Since the beginning of computer era, there have been a number of technologies used for the display of output. The major technologies are CRT, LCD, Plasma, LED and OLED displays.
1. Cathode Ray Tube (CRT) Monitors
These monitors employ the CRT technology to create a display. The CRT (also known as picture tube) receives the signals through a cable and the signal is decoded by the display controller which finally appears on a phosphor screen. The detailed working is as following:
As shown in the image CRTs have a conical shape and there is an electron gun or cathode ray gun at the back end of the monitor and a phosphor screen in the front. The electron gun fires a stream of electrons towards the display screen through a vacuum tube. This stream of electrons is also known as cathode rays. At the middle of the monitor, there are magnetic anodes which are magnetized in accordance with the instruction from the display controller. When electrons (cathode rays) pass through the magnetic anodes, they are pushed or pulled in one direction or other depending on the magnetic field on the anodes. This directs the electrons towards the correct part of phosphor coating inside the display glass. When electrons strikes the phosphor coated screen passing through a mesh (shadow mask or aperture grill), the phosphor lights up making a displayable dot on the computer screen. There are three different colored phosphors (Red, Green and Blue) for each pixel and the color of the pixel depends on the phosphor on which the electrons strike.
This image shows the color combination schematic for phosphor particles. The monitor that has a single electron gun has three different phosphors for each pixel. A cathode ray strikes to one or more of these phosphors and the corresponding colored pixel appear on the screen. However high quality monitors use individual electron gun for each color which improves the image quality. Distance for two same colored phosphors (for single electron gun monitors) is known as dot pitch. Lesser the dot pitch higher is the quality of monitors.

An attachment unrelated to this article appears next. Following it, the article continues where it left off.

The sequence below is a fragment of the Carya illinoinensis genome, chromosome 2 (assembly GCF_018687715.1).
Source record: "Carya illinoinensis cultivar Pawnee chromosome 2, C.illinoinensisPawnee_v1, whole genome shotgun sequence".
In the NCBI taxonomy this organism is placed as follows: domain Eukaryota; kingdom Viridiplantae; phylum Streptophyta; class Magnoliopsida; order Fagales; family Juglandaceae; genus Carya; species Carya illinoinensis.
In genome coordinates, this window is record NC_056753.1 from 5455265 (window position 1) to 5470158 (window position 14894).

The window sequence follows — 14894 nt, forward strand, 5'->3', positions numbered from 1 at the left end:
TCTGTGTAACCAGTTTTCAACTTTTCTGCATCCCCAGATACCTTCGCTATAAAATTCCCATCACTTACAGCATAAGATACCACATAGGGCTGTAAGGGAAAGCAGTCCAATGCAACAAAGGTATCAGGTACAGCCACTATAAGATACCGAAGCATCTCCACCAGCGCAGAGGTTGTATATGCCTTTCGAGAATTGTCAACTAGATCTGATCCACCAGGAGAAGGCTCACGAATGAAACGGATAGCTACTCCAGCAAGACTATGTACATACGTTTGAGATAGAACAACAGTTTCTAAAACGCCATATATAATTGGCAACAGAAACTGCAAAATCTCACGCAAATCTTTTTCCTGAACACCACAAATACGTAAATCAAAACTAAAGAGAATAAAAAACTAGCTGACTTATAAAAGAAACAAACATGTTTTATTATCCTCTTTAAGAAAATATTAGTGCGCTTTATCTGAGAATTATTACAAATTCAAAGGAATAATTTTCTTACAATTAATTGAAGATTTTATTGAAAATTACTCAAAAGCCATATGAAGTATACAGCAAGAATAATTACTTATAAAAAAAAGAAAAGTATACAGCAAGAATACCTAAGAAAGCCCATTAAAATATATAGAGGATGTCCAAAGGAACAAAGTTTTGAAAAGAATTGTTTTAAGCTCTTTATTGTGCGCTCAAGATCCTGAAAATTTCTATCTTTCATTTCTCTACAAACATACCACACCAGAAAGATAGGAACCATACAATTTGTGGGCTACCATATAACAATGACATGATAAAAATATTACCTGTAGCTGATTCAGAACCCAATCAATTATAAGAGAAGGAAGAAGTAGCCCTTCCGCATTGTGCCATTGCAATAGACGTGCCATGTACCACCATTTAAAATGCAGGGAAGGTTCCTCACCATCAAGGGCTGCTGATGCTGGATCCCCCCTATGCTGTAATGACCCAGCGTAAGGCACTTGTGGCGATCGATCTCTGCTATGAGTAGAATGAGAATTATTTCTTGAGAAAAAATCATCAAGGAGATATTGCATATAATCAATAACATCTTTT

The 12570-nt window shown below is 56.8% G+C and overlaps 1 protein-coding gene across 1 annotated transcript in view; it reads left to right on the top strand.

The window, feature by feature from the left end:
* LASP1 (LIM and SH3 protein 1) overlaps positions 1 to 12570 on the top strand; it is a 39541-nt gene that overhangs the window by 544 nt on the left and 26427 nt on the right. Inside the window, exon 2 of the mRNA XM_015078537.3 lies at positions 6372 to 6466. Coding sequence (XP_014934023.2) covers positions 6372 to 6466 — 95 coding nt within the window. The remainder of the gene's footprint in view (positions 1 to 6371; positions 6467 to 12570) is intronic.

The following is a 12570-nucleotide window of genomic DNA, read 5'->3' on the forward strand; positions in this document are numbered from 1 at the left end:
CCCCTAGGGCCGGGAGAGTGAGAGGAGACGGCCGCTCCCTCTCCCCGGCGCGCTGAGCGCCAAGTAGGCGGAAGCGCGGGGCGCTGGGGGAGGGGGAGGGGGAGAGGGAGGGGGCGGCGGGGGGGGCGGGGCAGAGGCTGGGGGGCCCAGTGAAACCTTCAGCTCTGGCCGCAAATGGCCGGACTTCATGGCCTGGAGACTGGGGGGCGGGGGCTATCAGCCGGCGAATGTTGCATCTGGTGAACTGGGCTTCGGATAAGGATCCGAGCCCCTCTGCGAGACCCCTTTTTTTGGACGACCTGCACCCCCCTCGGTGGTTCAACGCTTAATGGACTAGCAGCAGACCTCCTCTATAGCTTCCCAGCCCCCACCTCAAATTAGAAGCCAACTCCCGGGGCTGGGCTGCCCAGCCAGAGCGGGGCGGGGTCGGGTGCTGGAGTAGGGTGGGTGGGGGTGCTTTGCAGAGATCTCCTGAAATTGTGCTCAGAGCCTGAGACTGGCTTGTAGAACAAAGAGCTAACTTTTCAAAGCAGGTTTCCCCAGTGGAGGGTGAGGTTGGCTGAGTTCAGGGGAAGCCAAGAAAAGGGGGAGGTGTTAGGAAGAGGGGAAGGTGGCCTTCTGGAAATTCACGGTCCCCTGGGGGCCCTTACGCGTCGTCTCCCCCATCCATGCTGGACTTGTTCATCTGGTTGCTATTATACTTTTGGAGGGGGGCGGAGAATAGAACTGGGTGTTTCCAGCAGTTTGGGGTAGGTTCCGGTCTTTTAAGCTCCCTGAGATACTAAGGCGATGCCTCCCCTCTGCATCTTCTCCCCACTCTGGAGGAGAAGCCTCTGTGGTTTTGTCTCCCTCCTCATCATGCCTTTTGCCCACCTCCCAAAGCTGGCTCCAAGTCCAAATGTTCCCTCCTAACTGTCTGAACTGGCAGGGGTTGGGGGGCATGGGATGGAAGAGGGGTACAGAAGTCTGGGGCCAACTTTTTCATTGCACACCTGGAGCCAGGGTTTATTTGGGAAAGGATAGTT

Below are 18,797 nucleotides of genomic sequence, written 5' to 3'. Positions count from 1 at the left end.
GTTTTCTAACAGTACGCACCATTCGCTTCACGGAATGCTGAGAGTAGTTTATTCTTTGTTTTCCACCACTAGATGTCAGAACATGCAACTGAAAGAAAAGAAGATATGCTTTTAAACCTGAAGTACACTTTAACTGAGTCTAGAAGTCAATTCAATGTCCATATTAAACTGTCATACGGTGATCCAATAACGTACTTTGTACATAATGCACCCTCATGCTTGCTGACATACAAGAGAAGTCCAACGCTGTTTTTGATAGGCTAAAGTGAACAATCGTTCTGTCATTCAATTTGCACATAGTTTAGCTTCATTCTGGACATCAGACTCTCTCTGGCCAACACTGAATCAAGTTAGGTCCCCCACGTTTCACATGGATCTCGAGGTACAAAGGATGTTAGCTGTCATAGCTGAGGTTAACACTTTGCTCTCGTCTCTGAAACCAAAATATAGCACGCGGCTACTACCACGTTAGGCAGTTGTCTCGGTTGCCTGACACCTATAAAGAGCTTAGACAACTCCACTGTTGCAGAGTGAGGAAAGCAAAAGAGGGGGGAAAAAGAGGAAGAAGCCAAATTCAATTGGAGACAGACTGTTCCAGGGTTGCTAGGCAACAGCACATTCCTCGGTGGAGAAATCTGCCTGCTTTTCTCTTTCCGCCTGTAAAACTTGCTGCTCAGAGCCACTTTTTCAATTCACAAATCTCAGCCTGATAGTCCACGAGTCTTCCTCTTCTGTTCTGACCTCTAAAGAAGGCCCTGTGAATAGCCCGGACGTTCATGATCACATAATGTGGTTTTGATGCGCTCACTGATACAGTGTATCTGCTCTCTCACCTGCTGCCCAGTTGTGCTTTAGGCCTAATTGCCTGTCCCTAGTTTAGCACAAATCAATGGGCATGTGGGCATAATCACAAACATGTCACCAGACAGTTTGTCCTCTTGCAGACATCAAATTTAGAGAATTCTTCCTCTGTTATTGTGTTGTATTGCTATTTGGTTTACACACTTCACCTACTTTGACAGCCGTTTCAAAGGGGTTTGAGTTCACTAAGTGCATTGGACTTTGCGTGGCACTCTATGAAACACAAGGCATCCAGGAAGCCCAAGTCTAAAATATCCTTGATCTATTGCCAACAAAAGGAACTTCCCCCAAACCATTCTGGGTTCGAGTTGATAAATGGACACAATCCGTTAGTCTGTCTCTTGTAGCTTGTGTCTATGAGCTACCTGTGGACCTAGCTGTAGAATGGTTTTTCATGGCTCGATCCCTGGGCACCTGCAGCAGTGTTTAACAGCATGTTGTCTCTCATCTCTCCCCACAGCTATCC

Aperture Grille v/s Shadow Mask
CRTs incorporate a metal sheet behind the display screen which affects the pixels on the screen as well as brightness on the screen. Shadow mask is an obsolete technology in which there is a metal sheet with millions of holes to pass electrons in order to hit the phosphor coating. The shadow mask covers the entire screen thereby protecting the phosphors from stray ions (due to vacuum) and also limits the strength of the rays reducing the brightness on the monitor.
Aperture grille is a mesh of wires rather than any metal sheet with holes in it. Although the grill is fragile, it allows a brighter display.
What is the resolution of the screen? – Resolution of a monitor tells how densely pixels are arranged on the screen. A combination of dot pitch and the viewable image area defines the maximum resolution of the screen. For example if a 21 inch monitor screen with a viewable area of 401mm x 298mm has a dot pitch of 0.26 mm, then its resolution is 1843 x 1370 pixels derived from a formula.
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